Conflict thesis

Further information: Myth of the Flat Earth

The conflict thesis, which holds that religion and science have been in conflict continuously throughout history, was popularized in the 19th century by John William Draper and Andrew Dickson White. Most contemporary historians of science now reject the conflict thesis in its original form, arguing instead that it has been superseded by subsequent historical research indicating a more nuanced understanding:

Although popular images of controversy continue to exemplify the supposed hostility of Christianity to new scientific theories, studies have shown that Christianity has often nurtured and encouraged scientific endeavour, while at other times the two have co-existed without either tension or attempts at harmonization. If Galileo and the Scopes trial come to mind as examples of conflict, they were the exceptions rather than the rule.

– Gary Ferngren, Science & Religion

Today, much of the scholarship in which the conflict thesis was originally based is considered to be inaccurate. For instance, the claim that people of the Middle Ages widely believed that the Earth was flat was first propagated in the same period that originated the conflict thesis and is still very common in popular culture. Modern scholars regard this claim as mistaken, as the contemporary historians of science David C. Lindberg and Ronald L. Numbers write: "there was scarcely a Christian scholar of the Middle Ages who did not acknowledge [earth's] sphericity and even know its approximate circumference.".....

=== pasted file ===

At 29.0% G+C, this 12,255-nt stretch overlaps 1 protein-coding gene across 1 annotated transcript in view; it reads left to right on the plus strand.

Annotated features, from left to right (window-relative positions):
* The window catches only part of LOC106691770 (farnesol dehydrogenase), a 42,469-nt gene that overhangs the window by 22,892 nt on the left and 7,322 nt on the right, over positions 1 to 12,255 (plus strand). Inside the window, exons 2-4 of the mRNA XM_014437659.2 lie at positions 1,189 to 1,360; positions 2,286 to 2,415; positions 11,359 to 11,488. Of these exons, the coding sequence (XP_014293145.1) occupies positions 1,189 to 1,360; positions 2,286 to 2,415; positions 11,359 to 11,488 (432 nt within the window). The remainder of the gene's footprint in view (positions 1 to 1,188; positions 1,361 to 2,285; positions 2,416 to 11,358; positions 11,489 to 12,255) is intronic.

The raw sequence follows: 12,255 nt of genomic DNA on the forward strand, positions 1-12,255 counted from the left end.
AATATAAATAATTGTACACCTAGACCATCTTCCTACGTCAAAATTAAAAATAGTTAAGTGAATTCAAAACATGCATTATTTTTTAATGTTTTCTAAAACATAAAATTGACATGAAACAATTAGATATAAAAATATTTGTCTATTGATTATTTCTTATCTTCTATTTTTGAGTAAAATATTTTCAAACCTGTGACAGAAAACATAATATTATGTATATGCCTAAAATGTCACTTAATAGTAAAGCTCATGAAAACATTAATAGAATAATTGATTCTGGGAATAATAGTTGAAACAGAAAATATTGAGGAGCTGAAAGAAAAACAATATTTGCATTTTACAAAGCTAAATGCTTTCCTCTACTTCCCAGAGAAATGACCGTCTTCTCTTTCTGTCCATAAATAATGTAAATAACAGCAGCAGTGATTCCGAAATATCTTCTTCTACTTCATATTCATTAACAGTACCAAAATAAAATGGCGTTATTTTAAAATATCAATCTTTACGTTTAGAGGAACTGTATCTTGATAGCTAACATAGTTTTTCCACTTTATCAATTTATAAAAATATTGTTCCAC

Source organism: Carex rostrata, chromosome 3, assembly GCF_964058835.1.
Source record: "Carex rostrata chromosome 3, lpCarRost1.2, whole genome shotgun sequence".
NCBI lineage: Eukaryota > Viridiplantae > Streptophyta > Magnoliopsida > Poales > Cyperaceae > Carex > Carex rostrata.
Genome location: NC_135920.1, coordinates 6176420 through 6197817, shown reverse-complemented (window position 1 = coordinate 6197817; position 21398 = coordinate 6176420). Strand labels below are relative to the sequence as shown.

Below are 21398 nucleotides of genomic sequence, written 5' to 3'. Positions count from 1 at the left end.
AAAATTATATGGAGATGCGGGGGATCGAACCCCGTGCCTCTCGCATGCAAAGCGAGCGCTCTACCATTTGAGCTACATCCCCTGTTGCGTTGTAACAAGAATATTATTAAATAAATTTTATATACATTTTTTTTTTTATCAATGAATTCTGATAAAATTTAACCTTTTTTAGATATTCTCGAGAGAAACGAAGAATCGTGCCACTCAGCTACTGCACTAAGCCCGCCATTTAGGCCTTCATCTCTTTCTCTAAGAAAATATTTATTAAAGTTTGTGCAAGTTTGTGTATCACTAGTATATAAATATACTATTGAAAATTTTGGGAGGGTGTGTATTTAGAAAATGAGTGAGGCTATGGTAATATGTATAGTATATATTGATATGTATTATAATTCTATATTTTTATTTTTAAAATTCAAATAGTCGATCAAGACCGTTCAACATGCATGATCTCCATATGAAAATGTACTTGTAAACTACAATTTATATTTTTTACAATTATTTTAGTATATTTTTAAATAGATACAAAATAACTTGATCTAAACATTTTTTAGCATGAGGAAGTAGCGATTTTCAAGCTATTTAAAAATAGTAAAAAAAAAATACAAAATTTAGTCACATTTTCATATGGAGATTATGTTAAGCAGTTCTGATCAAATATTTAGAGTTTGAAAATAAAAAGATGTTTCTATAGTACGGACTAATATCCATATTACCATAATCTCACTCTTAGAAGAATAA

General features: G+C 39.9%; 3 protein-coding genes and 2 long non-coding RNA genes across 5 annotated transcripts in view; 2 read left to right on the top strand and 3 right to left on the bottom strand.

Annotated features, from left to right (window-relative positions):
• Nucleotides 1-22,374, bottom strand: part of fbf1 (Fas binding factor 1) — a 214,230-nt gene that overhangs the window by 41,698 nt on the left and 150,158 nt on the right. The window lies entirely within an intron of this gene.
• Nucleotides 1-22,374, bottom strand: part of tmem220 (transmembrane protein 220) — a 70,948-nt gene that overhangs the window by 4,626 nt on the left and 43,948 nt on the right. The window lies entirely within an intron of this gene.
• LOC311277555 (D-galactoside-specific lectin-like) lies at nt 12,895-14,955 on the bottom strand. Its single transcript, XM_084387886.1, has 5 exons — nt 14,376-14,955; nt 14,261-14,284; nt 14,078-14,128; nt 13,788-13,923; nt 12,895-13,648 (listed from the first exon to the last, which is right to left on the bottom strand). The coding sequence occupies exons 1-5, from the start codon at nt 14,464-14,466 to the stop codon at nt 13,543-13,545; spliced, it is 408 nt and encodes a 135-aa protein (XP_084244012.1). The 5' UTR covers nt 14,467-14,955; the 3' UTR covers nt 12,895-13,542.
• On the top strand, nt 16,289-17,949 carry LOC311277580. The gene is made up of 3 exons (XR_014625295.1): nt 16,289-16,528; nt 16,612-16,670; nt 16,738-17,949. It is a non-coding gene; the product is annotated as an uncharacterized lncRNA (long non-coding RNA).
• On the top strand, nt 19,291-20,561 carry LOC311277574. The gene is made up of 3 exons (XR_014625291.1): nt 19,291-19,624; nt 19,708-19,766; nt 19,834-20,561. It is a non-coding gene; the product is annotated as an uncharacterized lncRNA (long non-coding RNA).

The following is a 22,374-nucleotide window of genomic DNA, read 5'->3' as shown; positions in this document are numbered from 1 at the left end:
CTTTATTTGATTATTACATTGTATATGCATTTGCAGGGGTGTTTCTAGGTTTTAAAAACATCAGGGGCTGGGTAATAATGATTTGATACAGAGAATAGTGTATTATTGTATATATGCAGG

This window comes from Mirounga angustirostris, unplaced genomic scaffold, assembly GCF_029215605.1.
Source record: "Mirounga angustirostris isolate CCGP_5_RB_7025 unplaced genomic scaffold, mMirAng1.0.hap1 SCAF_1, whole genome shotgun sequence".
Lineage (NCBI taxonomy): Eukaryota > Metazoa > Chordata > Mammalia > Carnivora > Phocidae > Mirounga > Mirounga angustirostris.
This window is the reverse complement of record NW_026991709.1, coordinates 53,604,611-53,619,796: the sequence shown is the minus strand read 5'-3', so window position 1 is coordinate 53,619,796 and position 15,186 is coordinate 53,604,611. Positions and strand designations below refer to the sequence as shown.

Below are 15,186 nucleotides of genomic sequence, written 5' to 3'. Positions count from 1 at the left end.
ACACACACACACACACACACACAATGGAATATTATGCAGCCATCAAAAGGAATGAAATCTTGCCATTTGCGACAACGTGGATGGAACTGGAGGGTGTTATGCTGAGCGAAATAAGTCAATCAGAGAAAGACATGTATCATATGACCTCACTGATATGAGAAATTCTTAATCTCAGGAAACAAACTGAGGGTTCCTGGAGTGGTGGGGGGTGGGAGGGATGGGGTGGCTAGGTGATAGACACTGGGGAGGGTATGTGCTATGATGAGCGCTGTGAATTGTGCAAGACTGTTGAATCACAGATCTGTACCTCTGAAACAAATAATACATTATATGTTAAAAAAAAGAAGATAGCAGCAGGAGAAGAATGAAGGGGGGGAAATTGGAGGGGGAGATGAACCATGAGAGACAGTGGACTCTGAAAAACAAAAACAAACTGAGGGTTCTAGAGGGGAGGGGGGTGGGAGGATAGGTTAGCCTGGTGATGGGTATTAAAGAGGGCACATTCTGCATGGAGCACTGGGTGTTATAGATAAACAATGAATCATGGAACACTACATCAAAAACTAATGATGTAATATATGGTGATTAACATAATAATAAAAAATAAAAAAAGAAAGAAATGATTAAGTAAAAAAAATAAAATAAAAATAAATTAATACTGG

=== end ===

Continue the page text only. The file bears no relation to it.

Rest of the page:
A degree of concord between science and religion can be seen in religious belief and empirical science. The belief that God created the world and therefore humans, can lead to the view that he arranged for humans to know the world. This is underwritten by the doctrine of imago dei. In the words of Thomas Aquinas, "Since human beings are said to be in the image of God in virtue of their having a nature that includes an intellect, such a nature is most in the image of God in virtue of being most able to imitate God".

List of atheists (science and technology)

List of Christian thinkers in science

Albert Einstein supported the compatibility of some interpretations of religion with science. In an article originally appearing in the New York Times Magazine in 1930, he wrote: